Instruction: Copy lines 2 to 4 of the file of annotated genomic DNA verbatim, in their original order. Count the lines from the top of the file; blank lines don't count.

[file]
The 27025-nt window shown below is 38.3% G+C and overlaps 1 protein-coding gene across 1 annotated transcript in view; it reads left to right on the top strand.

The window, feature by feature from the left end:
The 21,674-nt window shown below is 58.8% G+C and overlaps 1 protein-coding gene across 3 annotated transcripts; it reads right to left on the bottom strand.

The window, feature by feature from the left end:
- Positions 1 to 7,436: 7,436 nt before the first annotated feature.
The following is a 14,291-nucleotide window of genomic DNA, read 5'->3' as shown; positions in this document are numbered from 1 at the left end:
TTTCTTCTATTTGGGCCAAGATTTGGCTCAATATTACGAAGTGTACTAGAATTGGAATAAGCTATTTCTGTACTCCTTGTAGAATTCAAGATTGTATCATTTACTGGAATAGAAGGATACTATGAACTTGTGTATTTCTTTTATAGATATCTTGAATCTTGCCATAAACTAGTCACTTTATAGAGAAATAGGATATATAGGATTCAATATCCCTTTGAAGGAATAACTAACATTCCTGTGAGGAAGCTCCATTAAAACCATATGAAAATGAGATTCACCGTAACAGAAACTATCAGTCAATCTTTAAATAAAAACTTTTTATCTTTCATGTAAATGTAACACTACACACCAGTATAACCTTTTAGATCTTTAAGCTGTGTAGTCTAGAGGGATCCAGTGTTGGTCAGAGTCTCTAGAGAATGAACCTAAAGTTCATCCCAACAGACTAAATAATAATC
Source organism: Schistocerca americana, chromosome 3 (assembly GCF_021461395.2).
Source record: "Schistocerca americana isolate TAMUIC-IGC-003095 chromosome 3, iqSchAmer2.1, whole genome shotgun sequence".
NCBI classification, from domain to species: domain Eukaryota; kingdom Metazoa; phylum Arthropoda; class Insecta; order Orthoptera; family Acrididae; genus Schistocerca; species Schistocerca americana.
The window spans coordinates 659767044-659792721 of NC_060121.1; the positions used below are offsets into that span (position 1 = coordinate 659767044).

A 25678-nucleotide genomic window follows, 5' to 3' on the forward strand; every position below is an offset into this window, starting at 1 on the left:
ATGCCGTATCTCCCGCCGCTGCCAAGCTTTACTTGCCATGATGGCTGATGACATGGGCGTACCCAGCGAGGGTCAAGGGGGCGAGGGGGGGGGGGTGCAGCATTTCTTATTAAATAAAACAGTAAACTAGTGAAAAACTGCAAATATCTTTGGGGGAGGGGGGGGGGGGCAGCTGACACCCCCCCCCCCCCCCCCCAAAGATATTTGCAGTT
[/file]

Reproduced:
The window, feature by feature from the left end:
The 21,674-nt window shown below is 58.8% G+C and overlaps 1 protein-coding gene across 3 annotated transcripts; it reads right to left on the bottom strand.

The window, feature by feature from the left end: